When looking for energy rebates on lighting products, you’ll often find they are qualified by ENERGY STAR, DLC, or CEE. These independent programs promote energy efficiency in lighting, but not all of them mean the same thing. Why do they exist? And what does each program check before placing a product on their list?

Energy Star

ENERGY STAR was established in 1992 by the Environmental Protection Agency (EPA). The program’s goal is to help businesses and individuals save money and protect the climate through superior energy efficiency. Today, it has become an international standard for quality energy efficient consumer products. Energy Star certified products must be tested by a third-party in EPA-recognized laboratories in addition to being subject to annual “off-the-shelf” verification testing. Besides being energy efficient, qualified products must deliver the features and performance demanded by customers. For guidelines on how a product earns the label, visit the ENERGY STAR website.

DLC

DesignLights Consortium (DLC) Qualified Products List “supports only high-quality, high-performing, commercial LED products.” Founded in 1996, the DLC is a project of the Northeast Energy Efficiency Partnerships (NEEP) whose mission is to help property owners implement improved design practices in all areas of the commercial lighting market. Unlike ENERGY STAR, DLC solely focuses on quality, performance and energy efficiency in commercial LED products. The DLC website recommends that customers first look at the ENERGY STAR web site to determine if a product is covered by an ENERGY STAR specification before checking DLC. For example, Access Fixtures’ 77 watt LED wall pack is DLC qualified.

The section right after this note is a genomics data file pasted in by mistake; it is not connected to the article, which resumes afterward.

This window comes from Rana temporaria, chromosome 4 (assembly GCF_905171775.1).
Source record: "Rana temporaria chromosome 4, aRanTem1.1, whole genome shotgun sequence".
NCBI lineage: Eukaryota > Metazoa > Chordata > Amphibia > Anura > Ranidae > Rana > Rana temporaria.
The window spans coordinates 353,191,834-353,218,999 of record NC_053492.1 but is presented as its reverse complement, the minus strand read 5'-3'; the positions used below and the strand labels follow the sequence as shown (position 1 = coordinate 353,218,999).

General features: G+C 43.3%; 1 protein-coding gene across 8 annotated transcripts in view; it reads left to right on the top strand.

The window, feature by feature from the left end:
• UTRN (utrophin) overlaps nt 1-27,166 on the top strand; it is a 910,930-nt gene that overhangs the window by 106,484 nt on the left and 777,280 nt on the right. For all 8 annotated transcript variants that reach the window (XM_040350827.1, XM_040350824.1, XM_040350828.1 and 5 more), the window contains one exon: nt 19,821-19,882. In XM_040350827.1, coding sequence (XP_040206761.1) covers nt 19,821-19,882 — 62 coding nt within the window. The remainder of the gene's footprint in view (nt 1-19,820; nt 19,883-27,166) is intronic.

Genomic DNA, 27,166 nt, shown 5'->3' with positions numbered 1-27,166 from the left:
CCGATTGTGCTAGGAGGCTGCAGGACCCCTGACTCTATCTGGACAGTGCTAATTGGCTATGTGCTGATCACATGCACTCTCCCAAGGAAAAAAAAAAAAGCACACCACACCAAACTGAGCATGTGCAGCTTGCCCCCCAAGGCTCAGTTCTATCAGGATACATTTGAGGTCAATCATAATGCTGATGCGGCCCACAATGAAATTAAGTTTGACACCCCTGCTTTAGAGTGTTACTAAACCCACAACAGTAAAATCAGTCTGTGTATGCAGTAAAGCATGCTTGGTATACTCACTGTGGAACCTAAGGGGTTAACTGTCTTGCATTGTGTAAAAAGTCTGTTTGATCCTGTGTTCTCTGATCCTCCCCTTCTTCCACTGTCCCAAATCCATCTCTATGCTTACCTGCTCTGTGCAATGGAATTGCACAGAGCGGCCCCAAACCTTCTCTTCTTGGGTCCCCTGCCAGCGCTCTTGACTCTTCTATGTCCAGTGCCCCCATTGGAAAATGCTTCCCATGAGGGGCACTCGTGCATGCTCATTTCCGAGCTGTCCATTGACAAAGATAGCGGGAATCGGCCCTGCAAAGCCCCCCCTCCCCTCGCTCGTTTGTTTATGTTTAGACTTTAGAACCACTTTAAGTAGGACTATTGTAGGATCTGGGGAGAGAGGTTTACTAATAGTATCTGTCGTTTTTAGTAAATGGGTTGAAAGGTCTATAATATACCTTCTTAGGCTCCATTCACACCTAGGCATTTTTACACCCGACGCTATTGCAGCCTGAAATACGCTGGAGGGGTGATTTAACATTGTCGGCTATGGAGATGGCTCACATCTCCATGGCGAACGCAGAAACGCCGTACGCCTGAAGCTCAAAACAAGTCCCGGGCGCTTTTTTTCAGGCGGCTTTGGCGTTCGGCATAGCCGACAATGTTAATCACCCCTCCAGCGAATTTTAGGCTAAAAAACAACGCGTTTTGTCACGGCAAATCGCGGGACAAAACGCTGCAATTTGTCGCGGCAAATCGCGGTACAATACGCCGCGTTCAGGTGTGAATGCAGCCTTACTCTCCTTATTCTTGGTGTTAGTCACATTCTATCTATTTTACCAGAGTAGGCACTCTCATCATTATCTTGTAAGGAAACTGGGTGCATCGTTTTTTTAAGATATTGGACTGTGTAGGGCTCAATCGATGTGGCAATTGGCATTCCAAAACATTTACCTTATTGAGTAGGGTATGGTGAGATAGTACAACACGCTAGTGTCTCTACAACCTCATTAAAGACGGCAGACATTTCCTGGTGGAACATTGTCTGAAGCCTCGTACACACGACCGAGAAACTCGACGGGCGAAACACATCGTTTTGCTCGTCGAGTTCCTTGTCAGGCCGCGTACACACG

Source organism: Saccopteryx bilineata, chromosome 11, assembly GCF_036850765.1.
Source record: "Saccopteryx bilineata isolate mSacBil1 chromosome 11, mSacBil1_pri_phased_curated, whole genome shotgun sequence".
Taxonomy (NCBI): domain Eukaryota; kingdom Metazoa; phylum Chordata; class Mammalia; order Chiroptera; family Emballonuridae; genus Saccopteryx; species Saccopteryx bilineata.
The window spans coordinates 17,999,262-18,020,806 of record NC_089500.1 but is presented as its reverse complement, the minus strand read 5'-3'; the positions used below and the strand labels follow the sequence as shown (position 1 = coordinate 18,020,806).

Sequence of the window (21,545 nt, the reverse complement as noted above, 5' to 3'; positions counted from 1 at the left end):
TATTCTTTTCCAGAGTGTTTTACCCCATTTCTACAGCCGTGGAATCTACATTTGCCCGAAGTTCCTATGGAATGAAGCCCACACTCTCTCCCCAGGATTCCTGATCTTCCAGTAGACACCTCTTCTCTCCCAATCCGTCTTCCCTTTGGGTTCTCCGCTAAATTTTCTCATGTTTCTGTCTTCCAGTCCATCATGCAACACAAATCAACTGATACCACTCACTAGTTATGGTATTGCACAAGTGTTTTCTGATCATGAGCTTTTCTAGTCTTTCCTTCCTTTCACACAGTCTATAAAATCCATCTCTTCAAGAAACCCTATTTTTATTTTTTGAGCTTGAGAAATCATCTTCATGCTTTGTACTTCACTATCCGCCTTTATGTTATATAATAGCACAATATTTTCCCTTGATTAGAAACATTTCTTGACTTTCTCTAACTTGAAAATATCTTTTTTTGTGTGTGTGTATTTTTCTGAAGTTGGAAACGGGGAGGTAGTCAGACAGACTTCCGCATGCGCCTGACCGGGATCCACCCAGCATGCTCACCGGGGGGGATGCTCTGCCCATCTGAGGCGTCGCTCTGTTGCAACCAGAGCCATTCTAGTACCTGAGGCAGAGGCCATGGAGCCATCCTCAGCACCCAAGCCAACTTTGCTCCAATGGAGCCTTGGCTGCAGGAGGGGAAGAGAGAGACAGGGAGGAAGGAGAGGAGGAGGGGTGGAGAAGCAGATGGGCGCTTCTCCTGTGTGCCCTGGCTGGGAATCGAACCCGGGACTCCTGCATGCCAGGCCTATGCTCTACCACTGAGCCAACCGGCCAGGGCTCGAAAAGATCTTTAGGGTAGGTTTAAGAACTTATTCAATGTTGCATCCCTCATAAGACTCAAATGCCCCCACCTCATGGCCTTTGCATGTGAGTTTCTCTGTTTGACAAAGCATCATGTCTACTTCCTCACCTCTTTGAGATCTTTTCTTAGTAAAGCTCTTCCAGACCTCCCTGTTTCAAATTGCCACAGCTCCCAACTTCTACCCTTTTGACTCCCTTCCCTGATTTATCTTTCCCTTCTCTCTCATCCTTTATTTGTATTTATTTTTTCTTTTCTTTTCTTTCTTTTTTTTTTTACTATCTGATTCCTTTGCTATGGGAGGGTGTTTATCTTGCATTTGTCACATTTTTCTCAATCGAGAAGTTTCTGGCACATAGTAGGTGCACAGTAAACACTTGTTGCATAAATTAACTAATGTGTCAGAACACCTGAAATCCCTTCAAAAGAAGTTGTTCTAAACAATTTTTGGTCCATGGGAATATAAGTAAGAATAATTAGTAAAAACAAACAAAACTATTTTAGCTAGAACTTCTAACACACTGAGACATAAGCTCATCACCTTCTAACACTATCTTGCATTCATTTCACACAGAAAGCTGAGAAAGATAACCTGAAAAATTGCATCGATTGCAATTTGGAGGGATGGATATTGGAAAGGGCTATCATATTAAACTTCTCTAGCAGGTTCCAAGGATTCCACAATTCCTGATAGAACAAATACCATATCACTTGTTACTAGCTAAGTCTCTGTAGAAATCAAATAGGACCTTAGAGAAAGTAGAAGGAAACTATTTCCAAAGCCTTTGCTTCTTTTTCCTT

CEE

The Consortium for Energy Efficiency (CEE) was formed by energy efficiency program administrators from the United States and Canada. As a nonprofit organization, their mission is to accelerate the development and availability of energy efficient products and services, encourage market update, and attain lasting public benefit. In addition to several other qualifying product lists, CEE has a specific commercial lighting list. Manufacturers are able to submit product data that they assert meet CEE specifications. CEE does not test or verify manufacturer claims of efficiency, so it should not be implied that they actual check the efficiency of the product. For example, Access Fixtures’ T5 linear fluorescent fixtures are CEE qualified.

Although all programs help consumers understand the efficiency of a product, ENERGY STAR products are constantly tested for their quality and should be the primary trusted qualifier. Contact Access Fixtures to learn more about qualified products and energy rebates.